From Norway, the year in cinema might look a little different than how it looks for American critics and moviegoers trying to summarize 2008. The Oscar contenders are still weeks or even months away from our movie theaters, which means Milk and Revolutionary Road are both out of the running. Likewise, last year’s Oscar contenders, like Into The Wild, Juno and The Diving Bell didn’t premiere in Norway until February 2008, and are thus eligible to my list. Same goes for Once, the excellent British music film that didn’t open in Norway until this last summer, even though it was made way back in 2006.
To qualify, the movies will have to have had a theatrical release, or at least a screening, or a first-run airing on national television between January 1 and December 31, 2008. When reading this list, one should also note that such list are always works in progress. There are still some quite notable movies I haven’t gotten around to see yet, like No Country For Old Men, and by mid-2009 it might look a little different, but I would still say this list says something about what I loved last year:
1. A Christmas Tale
This rich, nuanced French family portrait managed to squeeze itself onto the release schedule at the very end of the year, and what luck! Catherine Deneuve, Melvil Poupaud (Time To Leave) and Mathieu Amalric (The Diving Bell and the Butterfly) stand out in a very strong cast, capturing the tensions of a big family with even bigger egos. I wanted to watch it again right away.
2. Into The Wild
One of the great surprises of the year was that Sean Penn (and Emile Hirsch) actually made me love this incredible story about a young idealist who cut himself off from society and his family to live off nature in Alaska. While sympathetic, it doesn’t fail to ask big questions: Where do you draw a line between idealism and egotism? And could be that old people are right when they tell you wisdom comes with age? In intellectual and visual ambition, Into The Wild is inferior to no one, yet superior to many.
3. The Dark Knight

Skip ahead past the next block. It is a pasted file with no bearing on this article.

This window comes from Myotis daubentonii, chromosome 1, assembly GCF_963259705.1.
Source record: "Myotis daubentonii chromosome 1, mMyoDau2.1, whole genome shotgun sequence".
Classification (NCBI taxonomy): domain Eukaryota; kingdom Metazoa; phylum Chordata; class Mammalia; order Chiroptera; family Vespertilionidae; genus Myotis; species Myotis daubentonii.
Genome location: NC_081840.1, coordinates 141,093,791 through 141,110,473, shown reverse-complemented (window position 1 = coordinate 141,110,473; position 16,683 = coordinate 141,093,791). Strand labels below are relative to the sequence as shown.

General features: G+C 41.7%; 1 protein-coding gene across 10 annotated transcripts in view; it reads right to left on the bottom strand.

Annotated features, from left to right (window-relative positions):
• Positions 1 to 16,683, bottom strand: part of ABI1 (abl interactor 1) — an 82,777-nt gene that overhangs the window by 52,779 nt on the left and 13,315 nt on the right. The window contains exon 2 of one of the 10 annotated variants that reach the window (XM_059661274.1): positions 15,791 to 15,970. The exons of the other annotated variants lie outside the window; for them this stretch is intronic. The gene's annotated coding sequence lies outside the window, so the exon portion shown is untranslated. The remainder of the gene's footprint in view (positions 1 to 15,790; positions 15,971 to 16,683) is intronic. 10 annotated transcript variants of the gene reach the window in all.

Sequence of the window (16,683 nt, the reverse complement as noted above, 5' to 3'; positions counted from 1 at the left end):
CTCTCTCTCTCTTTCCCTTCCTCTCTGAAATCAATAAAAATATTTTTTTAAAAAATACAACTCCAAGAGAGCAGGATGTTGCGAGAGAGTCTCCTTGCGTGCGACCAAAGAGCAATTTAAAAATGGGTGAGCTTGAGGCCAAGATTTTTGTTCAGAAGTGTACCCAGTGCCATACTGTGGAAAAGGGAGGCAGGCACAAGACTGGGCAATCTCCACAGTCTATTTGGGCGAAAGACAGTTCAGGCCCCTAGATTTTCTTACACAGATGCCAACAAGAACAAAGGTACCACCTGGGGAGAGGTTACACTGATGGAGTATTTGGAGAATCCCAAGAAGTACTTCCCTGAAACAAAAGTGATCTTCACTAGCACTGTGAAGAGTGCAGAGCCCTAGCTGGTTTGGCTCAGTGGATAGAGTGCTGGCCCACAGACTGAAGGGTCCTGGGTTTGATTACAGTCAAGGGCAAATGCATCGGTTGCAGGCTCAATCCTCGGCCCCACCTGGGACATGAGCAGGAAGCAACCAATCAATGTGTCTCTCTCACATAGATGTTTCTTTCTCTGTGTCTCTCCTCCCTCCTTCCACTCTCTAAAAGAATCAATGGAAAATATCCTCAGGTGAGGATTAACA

This is the final proof that it was wise to restart the Batman franchise. Christopher Nolan’s allegorical drama touches on torture and totalitarianism in the darkest and best superhero movie to date, also containing an absolutely mind-blowing performance by Heath Ledger.
More a movie about the craft of songwriting than a musical, Once shows us how the power of music and lyrics than be even bigger – and more useful – than words. Glen Hansard and Marketa Irglova’s glowing chemistry manages to break through in this understated yet wonderfully uplifting love story. Also, it has a soundtrack dreams are made of.
5. The Class
This year’s winner at Cannes is an ode to curiosity. Not only on behalf of the students in the film, with all their questions about class, identity, ethnicity and language, but also the curiosity that’s essential to saying something meaningful about youth, hierarchy and communication. If it sounds like a liberal message movie, the fault is mine. It’s much, much more than that.
6. The Diving Bell and the Butterfly
I imagine this one must have been incredibly hard to adapt to the big screen, but Julian Schnabel succeeds anyway. The story of a man trapped inside his own body writing a book with his eyes, has a rhythmic beauty that is stunning, and the scenes in which his immediate family struggle to come to terms with the memory of the man they once knew literally had me crying. Mathieu Amalric made my life better last year.
7. Hallam Foe
My conviction that a half-failure is far more interesting than a film that triumphs in its conventionality has never been firmer than after I watched (and re-watched) Hallam Foe (Am title: Mister Foe). This film is a mess of suppressed anger, bitter silence and murky sexuality, but it’s a disturbing and energetic mess. Jamie Bell shines in an otherwise dark comedy.
Cute as can be, or too cute by half? No matter which side you come down on, there’s something about Juno. Jennifer Garner is surprisingly sweet, and even though it could be this is the only character Michael Cera will ever play, he’s so good at it that I can live with that. There’s something about the way he moves (and talks, etc.)
9. The Wackness
Even more than it’s a stoner movie, or a 1994 period piece, The Wackness is a smart coming-of-age-story about cross-generational friendship and young love. Whenever the mood threatens to get too gloomy, though, it’s sure to take a step back and light it up with a joke. I might love it for the exact same reasons you hate it, but that only serves to show that the fallible ones are also the most interesting.
10. Beautiful Losers
You gotta love this documentary for its visually energetic look at the American art scene in the 1990’s. Yes, it maybe a little self-centered, but at the same time it’s a charming portrait of an era, and like very few other documentaries, consistently laught-out-loud funny.